Now poor Mrs Park was not so poor. Her sheepish – God bless him – husband and his tyranical mother died together in their apartment in Seoul, when a monsoon afternoon flooded the walls between the plaster and the wood. Her sheepish husband and her tyranical mother-in-law came home after church while Mrs Park was at her daughter Hyun’s open day at kindergarten, celebrating Teacher’s Day. Her sheepish husband probably unlocked the gate with his dripping umbrella in one hand and his mother’s bags of vegetables in the other. As he opened the front door he must have had a difficult time. The umbrella must have been stabbing him in the ribs or some other part because when they found the bodies later, rigid and still a little moist, both he and his tyrannical mother had one hand on the umbrella. He must have passed it to her at the same time as flicking the light switch directly beside the front door. The flooding was so bad, that you could see a line of water gurgling like a brook under the wall paper, from the corner of the ceiling, towards the hanging light fixture in the middle of the ceiling and right into it, where it cascaded out over the naked light bulb like a water fall. A fountain light show. The floor was covered in a slick of water and they hadn’t a hope. Mrs Park had lived in this squalid flat for six years with her sheepish husband and tyranical mother-in-law. There was the kitchen, where the electrocution happened, a small bathroom to the left, and two bedrooms at the back. No hallways connecting them, and cement floors. It’s where her sheepish husband had grown up and it became the place where she scrubbed the dead skin off her mother-in-law’s feet and elbows, cooked her meals, plucked the grey hairs out of her head and read to her. A few weeks after the deaths, a solicitor informed Mrs Park that her daughter Hyun had inherited her tyranical mother-in-law’s estate, worth more than the entire apartment block that housed her little box. Not so tyranical after all. On learning this, Mrs Park had taken Hyun to the cemetary again, a three-hour train ride east out of the city centre, so they could lay paper roses, tangerines, sticky rice and sweet pork wrapped in banana leaf at her grave, and tell her they didn’t mean the things they said after the funeral.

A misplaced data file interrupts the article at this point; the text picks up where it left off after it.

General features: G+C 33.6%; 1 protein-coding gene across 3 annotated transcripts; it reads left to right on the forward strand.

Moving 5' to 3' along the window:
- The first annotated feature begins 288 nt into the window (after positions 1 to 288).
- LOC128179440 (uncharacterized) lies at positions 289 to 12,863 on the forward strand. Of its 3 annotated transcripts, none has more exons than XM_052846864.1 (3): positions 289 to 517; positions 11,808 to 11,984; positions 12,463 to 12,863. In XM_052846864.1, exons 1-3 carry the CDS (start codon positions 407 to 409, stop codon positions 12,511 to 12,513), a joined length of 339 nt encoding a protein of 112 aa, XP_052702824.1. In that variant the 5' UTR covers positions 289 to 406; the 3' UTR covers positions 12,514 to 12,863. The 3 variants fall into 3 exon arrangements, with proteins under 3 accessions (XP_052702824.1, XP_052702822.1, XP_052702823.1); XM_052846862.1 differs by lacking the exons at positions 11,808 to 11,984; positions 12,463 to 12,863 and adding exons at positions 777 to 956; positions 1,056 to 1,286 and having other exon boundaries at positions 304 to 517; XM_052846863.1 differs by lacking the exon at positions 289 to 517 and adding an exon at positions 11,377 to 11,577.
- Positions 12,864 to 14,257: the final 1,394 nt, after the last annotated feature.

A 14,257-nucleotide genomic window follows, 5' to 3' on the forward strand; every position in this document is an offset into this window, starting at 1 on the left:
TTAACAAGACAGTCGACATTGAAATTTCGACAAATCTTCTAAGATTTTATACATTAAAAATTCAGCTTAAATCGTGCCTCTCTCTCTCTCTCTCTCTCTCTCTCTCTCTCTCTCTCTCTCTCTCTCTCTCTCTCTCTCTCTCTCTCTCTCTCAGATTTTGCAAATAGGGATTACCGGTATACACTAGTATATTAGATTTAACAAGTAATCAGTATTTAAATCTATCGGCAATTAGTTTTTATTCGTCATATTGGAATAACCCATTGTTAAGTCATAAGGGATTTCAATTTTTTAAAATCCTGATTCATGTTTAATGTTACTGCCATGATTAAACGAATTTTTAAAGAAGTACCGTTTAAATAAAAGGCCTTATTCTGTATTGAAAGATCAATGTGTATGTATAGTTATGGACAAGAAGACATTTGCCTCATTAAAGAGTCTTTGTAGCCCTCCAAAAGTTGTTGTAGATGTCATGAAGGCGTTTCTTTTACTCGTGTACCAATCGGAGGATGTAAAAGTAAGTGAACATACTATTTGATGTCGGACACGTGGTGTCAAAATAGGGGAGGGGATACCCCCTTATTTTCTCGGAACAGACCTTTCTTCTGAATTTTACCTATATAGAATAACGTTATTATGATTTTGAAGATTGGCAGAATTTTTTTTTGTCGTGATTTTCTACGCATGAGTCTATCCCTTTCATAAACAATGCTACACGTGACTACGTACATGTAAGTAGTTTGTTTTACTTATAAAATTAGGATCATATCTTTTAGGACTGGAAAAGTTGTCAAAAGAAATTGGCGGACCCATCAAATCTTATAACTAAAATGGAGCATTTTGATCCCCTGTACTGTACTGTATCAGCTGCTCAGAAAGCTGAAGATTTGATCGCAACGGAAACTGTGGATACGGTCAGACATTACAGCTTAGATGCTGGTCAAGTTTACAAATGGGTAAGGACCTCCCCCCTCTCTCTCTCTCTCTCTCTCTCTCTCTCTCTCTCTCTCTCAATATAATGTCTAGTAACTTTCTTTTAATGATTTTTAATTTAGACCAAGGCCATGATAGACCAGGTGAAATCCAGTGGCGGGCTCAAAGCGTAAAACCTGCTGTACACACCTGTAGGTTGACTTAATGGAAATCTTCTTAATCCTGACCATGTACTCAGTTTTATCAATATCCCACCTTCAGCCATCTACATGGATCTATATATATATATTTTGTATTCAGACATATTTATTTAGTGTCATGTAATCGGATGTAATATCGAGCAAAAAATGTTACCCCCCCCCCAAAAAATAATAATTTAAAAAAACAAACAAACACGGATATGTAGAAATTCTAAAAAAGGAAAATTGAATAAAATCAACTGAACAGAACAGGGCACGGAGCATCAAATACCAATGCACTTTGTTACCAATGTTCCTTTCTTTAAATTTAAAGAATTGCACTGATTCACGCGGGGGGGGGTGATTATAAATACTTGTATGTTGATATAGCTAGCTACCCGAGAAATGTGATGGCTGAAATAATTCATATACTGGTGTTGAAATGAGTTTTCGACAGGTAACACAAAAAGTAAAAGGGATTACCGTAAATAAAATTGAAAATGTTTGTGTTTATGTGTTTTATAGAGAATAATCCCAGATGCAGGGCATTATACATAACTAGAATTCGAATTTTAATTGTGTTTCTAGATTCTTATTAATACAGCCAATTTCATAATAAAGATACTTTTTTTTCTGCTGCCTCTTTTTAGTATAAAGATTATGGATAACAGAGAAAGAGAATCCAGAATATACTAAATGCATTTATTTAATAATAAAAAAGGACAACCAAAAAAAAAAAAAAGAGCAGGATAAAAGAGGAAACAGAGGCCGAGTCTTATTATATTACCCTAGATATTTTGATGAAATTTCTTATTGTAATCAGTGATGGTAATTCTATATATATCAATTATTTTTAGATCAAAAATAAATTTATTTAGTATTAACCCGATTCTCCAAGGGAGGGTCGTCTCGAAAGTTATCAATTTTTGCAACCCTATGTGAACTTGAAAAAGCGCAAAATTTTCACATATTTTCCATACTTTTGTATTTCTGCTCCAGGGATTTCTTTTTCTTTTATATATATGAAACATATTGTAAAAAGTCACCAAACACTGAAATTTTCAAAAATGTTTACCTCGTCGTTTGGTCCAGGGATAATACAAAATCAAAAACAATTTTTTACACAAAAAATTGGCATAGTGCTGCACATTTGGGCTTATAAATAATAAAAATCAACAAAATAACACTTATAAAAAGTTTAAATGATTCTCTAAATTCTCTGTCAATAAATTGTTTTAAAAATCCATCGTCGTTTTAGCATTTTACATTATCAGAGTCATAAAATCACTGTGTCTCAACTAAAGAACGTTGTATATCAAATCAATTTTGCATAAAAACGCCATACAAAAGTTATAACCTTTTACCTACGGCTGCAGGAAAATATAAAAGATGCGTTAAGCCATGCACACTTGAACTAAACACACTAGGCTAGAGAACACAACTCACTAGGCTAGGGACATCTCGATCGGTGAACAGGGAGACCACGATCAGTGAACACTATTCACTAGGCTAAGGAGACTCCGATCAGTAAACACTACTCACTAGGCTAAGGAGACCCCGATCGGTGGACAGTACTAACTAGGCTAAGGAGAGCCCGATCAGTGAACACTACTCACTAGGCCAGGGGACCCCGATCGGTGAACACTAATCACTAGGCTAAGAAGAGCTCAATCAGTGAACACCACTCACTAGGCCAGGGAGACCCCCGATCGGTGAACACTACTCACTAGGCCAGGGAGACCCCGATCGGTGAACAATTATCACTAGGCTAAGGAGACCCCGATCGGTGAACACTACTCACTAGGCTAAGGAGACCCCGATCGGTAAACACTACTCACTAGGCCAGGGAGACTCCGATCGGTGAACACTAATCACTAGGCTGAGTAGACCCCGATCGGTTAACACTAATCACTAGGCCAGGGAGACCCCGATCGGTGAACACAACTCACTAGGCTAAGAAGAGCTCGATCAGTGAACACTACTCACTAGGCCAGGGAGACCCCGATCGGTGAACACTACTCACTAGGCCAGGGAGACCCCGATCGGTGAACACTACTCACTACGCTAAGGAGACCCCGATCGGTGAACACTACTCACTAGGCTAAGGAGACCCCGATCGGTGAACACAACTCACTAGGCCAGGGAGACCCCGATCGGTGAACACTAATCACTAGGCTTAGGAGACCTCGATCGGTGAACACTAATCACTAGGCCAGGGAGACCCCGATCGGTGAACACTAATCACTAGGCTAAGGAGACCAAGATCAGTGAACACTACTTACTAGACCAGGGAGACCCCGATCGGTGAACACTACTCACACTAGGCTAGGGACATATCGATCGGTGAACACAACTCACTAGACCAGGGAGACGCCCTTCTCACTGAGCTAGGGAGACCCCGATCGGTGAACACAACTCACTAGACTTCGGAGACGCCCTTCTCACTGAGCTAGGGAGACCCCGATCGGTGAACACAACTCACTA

And then they moved to Canada so that when Hyun decided to marry, she wouldn’t have to take care of his mother.

Poor Mrs Park liked the company of the kids who came in and smoked her cigarettes. Hyun was a few hours away at university. Let their own parents worry that they were smoking cigarettes. She was glad to see Amelia on Thanksgiving Day because it had been so quiet all day.
“Happy Thanksgiving Mrs Park,” Amelia said, wolfing down a Bavarian Cream. “Do you celebrate Thanksgiving in China?”
“They don’t celebrate Thanksgiving in China. And we don’t celebrate it in Korea also.”
“Korea. I always forget.”
“We celebrate Chuseok. Maybe a little bit the same. We eat lots of food, and give thanks and offerings to ancestors, and spend time with family. Why you not home with your family?”
“Oh, we don’t celebrate Thanksgiving either. My mom’s a Buddhist.”
“Lot’s of Buddhists in Korea.”
“Are you?”
“No. My mother and father were Catholic, I am Catholic, my husband was Catholic. My daughter, Hyun, she don’t know what she is. I go to Corpus Christie church, just down Queen St. Very nice, very big. The priest is very eloquent.”